Archaeologists strike festive gold

By Kevin Unitt Friday 21 December 2012 Updated: 03/01 08:48

Latest News

Buy photos » Part of a helmet among the pieces found by archaeologists (s)

ARCHAEOLOGISTS from Warwickshire have struck Christmas gold - but no frankincense and myrrh.

The Anglo-Saxon treasure has been unearthed by archaeologists from the county in the same field where the Staffordshire Hoard was found three years ago.

A team from Archaeology Warwickshire - working for Staffordshire County Council and English Heritage - made the discovery when they carried out a field survey following recent ploughing of the land at Hammerwich near Lichfield. The work included a metal detector survey and gridded fieldwalking by local enthusiasts.

Approximately 90 pieces of gold and silver have been recovered, many weighing less than a gram, and the haul includes a helmet cheek piece, a cross-shaped mount and an eagle-shaped mount.

The items are currently being examined and x-rayed at a specialist archives laboratory. Once examined by experts, a coroner’s inquest will be held to determine if they are part of the original hoard.

County council heritage chief Coun Colin Hayfield, said: “We are justifiably proud that a team of experts from Warwickshire has made this exciting discovery. The Staffordshire Hoard is world famous and we hope these new finds are a significant part of the jigsaw.

“We are now awaiting the results from the laboratory with interest.”

The new items were found in the same field where over 3,900 pieces of gold, silver and some copper alloy objects were found in 2009. The first discovery was made by a metal detectorist, who had permission to scan the land.

Following the discovery English Heritage immediately recognised the exceptional significance of the finds and provided expert advice, support and funding for the research and preservation of the Staffordshire Hoard.

Archaeologists later carried out the excavation of the field and discovered the largest ever find of Anglo Saxon gold and silver metal work from this country.

In total the hoard included over 5kg of gold, 1.5kg of silver and thousands of small garnets.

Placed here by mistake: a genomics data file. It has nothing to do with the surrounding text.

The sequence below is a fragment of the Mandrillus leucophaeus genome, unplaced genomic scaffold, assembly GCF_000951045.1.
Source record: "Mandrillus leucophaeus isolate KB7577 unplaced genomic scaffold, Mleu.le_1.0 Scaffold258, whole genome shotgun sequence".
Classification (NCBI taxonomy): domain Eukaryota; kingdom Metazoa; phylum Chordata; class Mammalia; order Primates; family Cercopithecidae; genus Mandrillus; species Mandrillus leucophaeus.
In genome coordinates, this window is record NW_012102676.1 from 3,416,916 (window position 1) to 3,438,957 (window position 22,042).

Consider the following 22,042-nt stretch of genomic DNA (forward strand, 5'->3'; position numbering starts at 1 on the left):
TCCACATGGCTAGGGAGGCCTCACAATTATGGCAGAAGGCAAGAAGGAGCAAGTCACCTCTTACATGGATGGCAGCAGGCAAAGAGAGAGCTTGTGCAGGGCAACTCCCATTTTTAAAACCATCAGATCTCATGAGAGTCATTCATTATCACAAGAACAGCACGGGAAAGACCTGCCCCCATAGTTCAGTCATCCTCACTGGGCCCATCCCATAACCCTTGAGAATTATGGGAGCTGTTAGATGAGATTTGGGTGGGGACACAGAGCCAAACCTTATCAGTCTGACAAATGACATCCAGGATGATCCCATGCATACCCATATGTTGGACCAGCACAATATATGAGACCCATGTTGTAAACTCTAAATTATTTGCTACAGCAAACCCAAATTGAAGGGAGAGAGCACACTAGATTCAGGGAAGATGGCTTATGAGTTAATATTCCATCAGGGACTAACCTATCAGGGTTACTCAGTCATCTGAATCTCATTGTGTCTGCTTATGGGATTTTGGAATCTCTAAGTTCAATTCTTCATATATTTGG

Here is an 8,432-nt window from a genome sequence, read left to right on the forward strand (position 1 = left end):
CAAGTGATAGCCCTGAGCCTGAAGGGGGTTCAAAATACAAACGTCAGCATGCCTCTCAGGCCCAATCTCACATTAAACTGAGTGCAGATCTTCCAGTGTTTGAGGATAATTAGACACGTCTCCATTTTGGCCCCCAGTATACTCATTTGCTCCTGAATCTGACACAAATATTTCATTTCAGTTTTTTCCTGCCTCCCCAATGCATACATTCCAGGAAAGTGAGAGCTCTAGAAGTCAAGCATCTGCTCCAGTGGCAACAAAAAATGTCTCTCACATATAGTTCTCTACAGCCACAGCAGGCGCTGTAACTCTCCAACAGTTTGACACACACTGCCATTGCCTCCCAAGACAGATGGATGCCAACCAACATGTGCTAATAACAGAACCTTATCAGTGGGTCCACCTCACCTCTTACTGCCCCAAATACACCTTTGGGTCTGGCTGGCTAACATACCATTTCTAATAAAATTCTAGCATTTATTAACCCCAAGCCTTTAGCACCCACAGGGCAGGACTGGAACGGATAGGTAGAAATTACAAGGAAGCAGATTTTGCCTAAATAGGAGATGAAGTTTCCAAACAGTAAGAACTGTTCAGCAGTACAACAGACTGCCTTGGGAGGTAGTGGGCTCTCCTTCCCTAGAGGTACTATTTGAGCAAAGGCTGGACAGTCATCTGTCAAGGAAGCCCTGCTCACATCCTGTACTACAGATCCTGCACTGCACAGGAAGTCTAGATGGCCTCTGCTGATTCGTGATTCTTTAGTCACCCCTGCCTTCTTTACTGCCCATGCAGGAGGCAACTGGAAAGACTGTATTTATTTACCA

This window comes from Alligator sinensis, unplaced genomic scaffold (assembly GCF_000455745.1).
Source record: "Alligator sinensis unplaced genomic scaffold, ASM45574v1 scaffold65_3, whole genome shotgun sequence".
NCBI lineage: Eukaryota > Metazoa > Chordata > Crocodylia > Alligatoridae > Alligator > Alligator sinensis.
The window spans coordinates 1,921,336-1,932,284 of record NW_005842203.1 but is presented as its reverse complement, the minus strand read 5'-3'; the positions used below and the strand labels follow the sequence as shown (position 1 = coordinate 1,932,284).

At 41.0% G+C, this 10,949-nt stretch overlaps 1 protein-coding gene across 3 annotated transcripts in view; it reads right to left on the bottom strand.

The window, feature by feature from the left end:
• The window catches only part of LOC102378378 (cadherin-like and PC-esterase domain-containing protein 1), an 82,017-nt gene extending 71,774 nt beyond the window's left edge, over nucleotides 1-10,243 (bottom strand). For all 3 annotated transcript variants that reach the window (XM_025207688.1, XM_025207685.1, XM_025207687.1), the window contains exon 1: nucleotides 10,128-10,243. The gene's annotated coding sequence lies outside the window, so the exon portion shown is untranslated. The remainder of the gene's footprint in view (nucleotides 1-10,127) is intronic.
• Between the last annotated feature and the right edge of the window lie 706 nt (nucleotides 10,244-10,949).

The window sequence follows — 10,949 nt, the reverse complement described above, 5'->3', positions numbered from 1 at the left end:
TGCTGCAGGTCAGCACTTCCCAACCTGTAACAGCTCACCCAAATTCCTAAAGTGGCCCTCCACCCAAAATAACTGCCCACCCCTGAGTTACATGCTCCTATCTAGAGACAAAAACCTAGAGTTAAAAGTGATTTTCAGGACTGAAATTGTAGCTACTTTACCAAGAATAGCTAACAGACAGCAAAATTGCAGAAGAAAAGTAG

The pieces appear to date from the seventh century, although there is some debate among experts as to when the hoard first entered the ground.

The hoard was valued at £3.3 million by independent experts at the British Museum – the most valuable treasure discovery ever made.

It was bought by the Birmingham Museum & Art Gallery and the Potteries Museum & Art Gallery.

Part of a helmet was among the pieces found by archaeologists from Warwickshire. (s)

Popular »

1 Two charged with Newton shooting

2 newton murder+pics

3 Man facing gun charges found hanged in cell

4 Warwickshire College head quits job

5 Ex-MEP takes reins at NHS Trust

More news »

Fly-tipping and misuse force recycling centre to close

REPEATED misuse of a recycling centre at Rugby's

Property expert Caroline Newman shares knowledge on TV

PROPERTY expert Caroline Newman shares her knowledge with

Domestic abuse: Speaking out is key to beating the bullies

PUT four women together and, statistically, one of

Boost for drivers as prices fall

DRIVERS who have been forced to pay over

Regional news »


Coventry Observer
Man from Coventry dies at Global Gathering festival

A MAN who died after falling ill at the Global ...

Solihull Observer
Anne Hathaway's Cottage needs your Heathrow vote

ANNE Hathaway's Cottage and the Midlands needs your help. Visit ...

Leamington Observer
No go for UCG Warwickshire plans

CONTROVERSIAL plans to extract energy from under Warwickshire's countryside appear ...

Stratford Observer
Great War poppy tribute at Stratford's Minories Courtyard

A PLACE to honour those killed in the First World ...